Honey on Chickens? Wound Management of Birds, Part I (1388)
Companion Animal Medicine |  Avian
Friday |  1:00 PM -  1:50 PM
Henry B. Gonzalez Convention Center||301A



Vanessa Grunkemeyer DVM
University of New Hampshire

Vanessa Grunkemeyer is an ABVP certified avian specialist who graduated with distinction from the Cornell University College of Veterinary Medicine in 2007. She completed a small animal rotating internship and an avian and exotic animal residency at the University of Tennessee CVM and has previously practiced at the North Carolina State University CVM. Dr. Grunkemeyer is currently part of the Animal Science faculty at the University of New Hampshire. Her primary clinical and academic interests include wound management in exotic animals, the care and medicine of backyard poultry, and collaborative teaching and learning strategies. Outside of work, she enjoys photography, gardening, and exploring the outdoors with her beagle/Boston terrier mix named Bird.

Presentation Info

CE Credit(s): 1.00
CE Level: 1


Whether it is a chicken that has been attacked by a dog, a parrot that is self-mutilating, or an eagle caught in fishing line, avian patients are often presented to veterinarians for evaluation and treatment of soft tissue wounds. The central goals of this two part presentation are to provide practitioners with the knowledge necessary to fully and accurately assess avian wounds and to discuss how the application of various wound management techniques can influence the healing process in birds. Part 1 will focus on presenting the unique features of avian integumentary anatomy, reviewing the avian wound healing model, and discussing the steps of a complete wound assessment. In part 2, specific wound therapies such as topical treatments, bandaging materials, surgical interventions, and bandaging techniques will be covered. A variety of clinical examples will be utilized throughout the talks to illustrate the progression of a wound through the stages of healing and the application of appropriate therapies during these stages.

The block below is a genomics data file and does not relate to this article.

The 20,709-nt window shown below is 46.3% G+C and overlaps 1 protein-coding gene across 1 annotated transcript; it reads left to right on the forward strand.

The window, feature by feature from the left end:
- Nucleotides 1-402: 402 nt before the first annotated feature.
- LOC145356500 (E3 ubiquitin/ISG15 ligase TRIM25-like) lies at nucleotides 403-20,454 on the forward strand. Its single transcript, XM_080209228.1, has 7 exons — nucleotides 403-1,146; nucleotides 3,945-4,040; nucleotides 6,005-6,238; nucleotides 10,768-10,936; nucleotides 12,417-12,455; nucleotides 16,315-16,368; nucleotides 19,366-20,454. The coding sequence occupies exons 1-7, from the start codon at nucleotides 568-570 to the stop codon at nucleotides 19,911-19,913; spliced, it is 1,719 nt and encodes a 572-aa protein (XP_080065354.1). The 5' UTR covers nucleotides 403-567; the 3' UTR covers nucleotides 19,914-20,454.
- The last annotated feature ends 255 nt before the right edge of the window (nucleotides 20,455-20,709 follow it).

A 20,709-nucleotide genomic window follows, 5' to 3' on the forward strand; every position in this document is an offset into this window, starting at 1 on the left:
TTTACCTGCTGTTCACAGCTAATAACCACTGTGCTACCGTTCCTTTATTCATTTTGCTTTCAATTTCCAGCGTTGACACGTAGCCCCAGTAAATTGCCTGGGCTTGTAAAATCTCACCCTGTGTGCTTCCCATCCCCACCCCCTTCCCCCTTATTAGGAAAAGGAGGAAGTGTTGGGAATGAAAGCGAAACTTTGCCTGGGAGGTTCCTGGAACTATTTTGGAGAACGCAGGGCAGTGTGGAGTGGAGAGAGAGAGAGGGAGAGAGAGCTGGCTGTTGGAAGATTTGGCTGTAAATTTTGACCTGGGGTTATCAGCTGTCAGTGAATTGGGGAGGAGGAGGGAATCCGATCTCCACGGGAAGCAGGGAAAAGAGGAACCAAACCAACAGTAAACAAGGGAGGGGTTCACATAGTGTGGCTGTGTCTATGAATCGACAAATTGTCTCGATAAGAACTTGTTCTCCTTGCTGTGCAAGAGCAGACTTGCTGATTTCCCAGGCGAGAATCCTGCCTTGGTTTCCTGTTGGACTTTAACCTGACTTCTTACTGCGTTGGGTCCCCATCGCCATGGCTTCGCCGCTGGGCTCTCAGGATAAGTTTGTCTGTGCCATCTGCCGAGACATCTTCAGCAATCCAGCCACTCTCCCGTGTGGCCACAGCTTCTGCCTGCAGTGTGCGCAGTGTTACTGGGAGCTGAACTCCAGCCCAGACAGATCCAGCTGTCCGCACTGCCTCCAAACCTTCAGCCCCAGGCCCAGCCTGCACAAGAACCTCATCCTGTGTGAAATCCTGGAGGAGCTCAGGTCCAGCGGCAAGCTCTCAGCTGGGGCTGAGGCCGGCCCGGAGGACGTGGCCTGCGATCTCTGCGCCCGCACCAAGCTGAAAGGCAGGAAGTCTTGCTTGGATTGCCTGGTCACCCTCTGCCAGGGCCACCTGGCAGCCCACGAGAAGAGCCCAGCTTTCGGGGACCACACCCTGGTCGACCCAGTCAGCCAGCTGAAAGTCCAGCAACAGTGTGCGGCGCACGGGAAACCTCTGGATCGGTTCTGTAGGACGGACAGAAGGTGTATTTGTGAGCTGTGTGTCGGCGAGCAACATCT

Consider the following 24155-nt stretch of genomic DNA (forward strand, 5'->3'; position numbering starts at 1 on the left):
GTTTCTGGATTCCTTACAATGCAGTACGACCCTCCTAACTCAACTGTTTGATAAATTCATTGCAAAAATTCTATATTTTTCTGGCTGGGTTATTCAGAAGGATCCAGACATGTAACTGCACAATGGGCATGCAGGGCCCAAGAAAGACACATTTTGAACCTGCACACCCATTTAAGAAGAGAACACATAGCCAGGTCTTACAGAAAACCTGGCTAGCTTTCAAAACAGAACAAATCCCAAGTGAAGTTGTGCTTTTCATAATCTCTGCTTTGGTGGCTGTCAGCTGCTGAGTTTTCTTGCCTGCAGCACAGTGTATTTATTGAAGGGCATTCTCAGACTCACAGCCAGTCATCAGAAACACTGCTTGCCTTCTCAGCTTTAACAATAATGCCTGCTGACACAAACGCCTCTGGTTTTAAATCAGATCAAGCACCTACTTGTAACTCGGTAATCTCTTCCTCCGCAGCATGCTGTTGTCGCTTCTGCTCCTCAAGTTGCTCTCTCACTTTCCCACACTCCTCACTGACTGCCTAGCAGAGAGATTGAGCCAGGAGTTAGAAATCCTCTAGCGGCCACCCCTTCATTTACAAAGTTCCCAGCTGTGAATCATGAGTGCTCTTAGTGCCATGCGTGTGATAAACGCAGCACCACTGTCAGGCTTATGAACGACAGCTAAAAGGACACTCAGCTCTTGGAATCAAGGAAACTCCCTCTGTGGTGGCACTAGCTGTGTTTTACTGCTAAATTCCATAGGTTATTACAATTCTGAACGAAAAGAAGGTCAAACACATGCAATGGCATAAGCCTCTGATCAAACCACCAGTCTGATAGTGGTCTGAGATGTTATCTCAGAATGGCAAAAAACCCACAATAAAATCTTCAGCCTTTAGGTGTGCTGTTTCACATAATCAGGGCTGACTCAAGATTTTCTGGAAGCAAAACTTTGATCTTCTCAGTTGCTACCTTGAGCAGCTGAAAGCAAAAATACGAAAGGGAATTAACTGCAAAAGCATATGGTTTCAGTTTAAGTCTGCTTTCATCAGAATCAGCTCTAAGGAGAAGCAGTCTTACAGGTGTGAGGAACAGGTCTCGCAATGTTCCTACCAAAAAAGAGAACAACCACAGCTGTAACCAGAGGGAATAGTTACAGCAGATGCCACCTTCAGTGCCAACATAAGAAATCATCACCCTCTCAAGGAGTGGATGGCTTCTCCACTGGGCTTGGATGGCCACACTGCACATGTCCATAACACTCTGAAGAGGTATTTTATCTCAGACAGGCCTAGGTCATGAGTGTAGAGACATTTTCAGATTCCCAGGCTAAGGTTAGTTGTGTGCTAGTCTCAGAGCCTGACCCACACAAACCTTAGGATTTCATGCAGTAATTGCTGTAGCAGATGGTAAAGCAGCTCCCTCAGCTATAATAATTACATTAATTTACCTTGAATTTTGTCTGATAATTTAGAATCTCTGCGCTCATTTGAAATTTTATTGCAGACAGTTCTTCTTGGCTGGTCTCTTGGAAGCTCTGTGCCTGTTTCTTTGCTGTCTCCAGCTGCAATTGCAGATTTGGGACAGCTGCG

Learning Objectives

1. Attendees should be able to describe the progression of normal wound healing in birds and assess where a particular wound is in that continuum

2. Attendees should be able to design a comprehensive avian wound management plan and recognize when that plan needs to be adjusted

Convention Notes

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